Chemical Ali Threw Shiites From Helicopter

A WITNESS overnight accused "Chemical Ali", Saddam Hussein's most notorious hatchet man, of killing her sons by throwing them out of a helicopter during the crushing of an Iraqi Shiite rebellion.

Laila Kathum, testifying in the trial of 15 Saddam aides accused of crimes against humanity over the repression of the 1991 rebellion in southern Iraq, vented her fury against Ali Hassan al-Majid, widely known as "Chemical Ali".

Speaking from behind a curtain, Ms Kathum accused Saddam's army of arresting her relatives and said Majid himself had killed her two sons.

"The army detained my two sons, my brother and my niece on March 3, 1991," she told the court on the third day of the trial.

"Nine days later, my brother and niece were released and they told me that Ali Hasan al-Majid had executed my two sons."

"My niece Maitham told me that my two sons were executed by Ali Hassan al-Majid by tying their legs with a heavy brick and throwing them out of a helicopter into the Gulf."

Iraqi prosecutors allege the 15 accused oversaw the killing of up to 100,000 Shiites as Saddam's troops turned on them after their defeat at the hands of the US-led coalition forces in Kuwait in the first Gulf War.

The troops massacred people around the holy Shiite cities of Najaf and Karbala and in the Hilla and Basra regions.

Many Shiites who participated in the uprising say they had expected US forces to back them, but former US president George Bush instead ordered a halt at the Iraqi border, leaving the rebels at the mercy of Saddam's forces.

Another witness who also spoke behind the curtain and did not give his name told the court how he and his friend from Basra were tortured in prison.

He said the guards used to "count to 10 as they led us to baths".

"Anyone who missed the count and did not finish the bath used to be beaten."

He said the guards also used to "bet on who could punch us hard".

Witness Tahir Malhi Humadi said his son and daughter were killed when the army bombed his town near Basra.

"On March 19, 1991, the Republican Guards attacked and bombed my town and my son Walhan and daughter Majida were killed in the bombing," he said before chief judge Mohammed al-Khalifah al-Oreibi adjourned the trial to September 24.

Majid, Saddam's cousin and former defence minister, is the most high profile defendant in the trial.

He and two co-accused - Sultan Hashim al-Tai, also a former defence minister, and Hussein Rashid al-Tikriti, ex-armed forces deputy chief of operations - have already been sentenced to death at a previous trial for genocide and crimes against humanity.

An appeals court is reviewing the death sentences imposed on them for their role in the brutal massacres of Kurds during the so-called Anfal campaign of 1988, and is expected to give its decision soon.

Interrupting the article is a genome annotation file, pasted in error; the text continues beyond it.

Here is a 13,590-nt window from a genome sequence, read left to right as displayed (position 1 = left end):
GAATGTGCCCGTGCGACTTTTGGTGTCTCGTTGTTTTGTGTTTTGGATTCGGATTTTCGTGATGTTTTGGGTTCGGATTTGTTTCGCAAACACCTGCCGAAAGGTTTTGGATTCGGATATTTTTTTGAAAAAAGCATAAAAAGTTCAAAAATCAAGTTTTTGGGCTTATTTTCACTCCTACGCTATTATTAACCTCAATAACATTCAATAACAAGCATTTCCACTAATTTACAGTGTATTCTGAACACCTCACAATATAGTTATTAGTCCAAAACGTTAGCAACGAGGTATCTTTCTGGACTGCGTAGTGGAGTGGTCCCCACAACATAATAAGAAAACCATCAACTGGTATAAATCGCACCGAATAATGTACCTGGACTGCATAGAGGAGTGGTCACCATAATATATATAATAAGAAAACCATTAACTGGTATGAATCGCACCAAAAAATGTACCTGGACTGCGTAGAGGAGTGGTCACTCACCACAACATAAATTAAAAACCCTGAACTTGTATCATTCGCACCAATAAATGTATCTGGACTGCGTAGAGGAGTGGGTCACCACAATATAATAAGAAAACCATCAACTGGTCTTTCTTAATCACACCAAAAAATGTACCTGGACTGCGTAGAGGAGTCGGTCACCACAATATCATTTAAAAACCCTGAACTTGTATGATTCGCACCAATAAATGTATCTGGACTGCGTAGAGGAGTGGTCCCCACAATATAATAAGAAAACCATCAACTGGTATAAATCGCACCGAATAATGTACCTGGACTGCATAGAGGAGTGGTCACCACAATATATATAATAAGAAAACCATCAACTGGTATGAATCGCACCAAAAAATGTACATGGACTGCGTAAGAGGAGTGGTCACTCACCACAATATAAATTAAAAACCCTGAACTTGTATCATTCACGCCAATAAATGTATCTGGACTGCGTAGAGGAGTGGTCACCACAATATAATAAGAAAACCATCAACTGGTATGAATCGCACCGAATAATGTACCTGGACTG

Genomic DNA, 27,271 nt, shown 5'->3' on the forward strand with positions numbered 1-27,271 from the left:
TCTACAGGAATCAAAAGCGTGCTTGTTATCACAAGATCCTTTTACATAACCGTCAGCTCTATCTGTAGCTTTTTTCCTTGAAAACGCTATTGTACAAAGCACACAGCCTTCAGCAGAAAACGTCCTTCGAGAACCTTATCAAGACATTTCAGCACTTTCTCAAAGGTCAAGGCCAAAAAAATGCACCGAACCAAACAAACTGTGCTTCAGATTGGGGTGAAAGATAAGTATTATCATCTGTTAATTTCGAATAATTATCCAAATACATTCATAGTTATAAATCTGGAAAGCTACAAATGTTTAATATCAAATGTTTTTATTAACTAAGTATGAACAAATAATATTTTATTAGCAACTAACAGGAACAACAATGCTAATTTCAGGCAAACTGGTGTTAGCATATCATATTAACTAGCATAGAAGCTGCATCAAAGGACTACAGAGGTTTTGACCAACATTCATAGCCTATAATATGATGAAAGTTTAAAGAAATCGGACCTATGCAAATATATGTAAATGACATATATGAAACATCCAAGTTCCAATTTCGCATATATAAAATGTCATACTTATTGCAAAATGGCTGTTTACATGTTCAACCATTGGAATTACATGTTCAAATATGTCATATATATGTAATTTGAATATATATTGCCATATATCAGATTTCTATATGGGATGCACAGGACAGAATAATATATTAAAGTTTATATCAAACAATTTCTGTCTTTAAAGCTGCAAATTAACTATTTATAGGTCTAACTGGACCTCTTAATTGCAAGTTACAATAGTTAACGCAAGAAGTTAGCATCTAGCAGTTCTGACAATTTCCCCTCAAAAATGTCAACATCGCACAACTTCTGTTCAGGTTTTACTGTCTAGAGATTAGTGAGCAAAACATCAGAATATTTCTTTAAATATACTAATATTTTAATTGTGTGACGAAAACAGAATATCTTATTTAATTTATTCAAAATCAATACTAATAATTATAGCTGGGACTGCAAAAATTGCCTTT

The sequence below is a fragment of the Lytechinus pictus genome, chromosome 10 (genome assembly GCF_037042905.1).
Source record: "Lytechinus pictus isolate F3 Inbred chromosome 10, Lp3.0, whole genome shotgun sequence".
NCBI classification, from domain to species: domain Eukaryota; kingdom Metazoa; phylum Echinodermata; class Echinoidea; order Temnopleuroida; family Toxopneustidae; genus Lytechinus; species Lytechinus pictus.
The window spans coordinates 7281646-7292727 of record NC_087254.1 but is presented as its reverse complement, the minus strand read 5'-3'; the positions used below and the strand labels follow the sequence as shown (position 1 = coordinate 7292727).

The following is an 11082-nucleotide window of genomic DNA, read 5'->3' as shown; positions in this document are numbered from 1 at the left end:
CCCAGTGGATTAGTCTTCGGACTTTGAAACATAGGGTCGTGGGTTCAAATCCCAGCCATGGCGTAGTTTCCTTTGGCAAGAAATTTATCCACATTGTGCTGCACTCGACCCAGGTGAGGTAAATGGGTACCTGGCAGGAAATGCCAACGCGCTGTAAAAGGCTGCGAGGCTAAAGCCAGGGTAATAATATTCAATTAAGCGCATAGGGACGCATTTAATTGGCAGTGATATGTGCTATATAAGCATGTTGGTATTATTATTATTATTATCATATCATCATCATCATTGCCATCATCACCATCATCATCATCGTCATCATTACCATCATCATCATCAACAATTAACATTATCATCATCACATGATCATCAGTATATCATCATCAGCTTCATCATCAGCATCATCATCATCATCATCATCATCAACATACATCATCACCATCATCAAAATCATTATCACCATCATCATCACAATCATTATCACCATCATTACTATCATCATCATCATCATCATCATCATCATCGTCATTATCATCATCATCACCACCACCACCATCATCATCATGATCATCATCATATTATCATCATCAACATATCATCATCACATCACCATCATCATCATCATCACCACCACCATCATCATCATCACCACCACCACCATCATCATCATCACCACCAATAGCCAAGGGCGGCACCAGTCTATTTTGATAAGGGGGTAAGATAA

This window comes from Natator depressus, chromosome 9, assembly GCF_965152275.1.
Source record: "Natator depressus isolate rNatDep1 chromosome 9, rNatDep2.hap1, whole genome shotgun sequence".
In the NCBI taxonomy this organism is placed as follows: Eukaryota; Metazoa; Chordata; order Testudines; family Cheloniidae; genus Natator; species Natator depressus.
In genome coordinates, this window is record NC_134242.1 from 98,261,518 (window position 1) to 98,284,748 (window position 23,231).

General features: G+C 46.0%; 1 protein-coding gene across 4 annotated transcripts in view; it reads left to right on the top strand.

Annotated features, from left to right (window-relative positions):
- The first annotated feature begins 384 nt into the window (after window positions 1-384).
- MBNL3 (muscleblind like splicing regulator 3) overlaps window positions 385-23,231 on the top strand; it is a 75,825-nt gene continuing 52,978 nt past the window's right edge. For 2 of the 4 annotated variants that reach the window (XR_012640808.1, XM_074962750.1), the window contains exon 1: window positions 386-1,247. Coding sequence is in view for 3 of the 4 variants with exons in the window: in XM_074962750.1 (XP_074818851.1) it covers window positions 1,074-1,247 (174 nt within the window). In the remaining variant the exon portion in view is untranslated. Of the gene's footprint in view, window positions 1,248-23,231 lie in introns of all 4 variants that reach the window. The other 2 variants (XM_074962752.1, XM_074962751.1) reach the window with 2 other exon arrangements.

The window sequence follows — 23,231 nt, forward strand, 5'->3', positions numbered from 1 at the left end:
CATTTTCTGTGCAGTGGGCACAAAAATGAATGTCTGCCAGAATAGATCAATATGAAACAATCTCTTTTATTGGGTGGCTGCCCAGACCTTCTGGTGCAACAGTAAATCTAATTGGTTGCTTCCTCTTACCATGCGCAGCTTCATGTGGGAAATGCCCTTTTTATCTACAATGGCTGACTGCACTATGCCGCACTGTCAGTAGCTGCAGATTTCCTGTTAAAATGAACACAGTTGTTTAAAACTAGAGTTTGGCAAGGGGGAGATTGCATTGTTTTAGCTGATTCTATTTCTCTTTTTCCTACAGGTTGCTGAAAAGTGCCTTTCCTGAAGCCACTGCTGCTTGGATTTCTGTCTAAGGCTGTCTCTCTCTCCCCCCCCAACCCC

If the panel upholds the sentence, the three will have to be executed within 30 days under Iraqi law. In that case, all charges against them in connection with the Shiite uprising would be dropped.

Officials say around 90 victims and witnesses are expected to testify against the defendants.

Since the March 2003 US-led invasion, experts have exhumed dozens of mass graves of victims killed in the uprising, and their reports are expected to be the key evidence during the trial.

Overnight, the Basra city council handed relatives the remains of 28 victims of the uprising who were killed and buried in a mass grave discovered recently.

"The remains were of 26 young men, a child who was less than two years old and a woman of 30," said Saleh al-Batat, a member of the council.

Shiites, a minority in the Muslim world, comprise 60 per cent of Iraq's population and were ruled for decades by Saddam's Sunni-led regime.

Sphere: Related Content

Sex-Mad Koala Loaned To Australian Zoo

A sex-mad koala recruited from Scotland to teach his counterpart in an Austrian zoo about the birds and the bees is finding himself very much in demand.

When romantic music, erotic movies and aphrodisiac food failed to entice their male koala, Bilyarra, to mate with female Mirali, staff at Vienna's Schoenbrunn Zoo sought the help of Edinburgh Zoo's resident stud, Chumbee.

The five-year-old male koala and his super-active libido arrived on loan in the Austrian capital in March and zoo managers are confident they will soon be hearing the patter of tiny koala paws after Bilyarra started to get in on the action.

"Chumbee hasn't stopped since he got here," said Schoenbrunn Zoo manager Helmut Pechlaner.

"It has been almost non-stop sex in the koala enclosure ever since, and now even our own male is joining in."

Zoo vet Hanna Vielgrader said Chumbee could not restrain himself.

"The only break is to eat or sleep, other than that there's no stopping them," she said.

Several other zoos have been in touch in the hope Chumbee might be able to invigorate their koala colonies.

Sphere: Related Content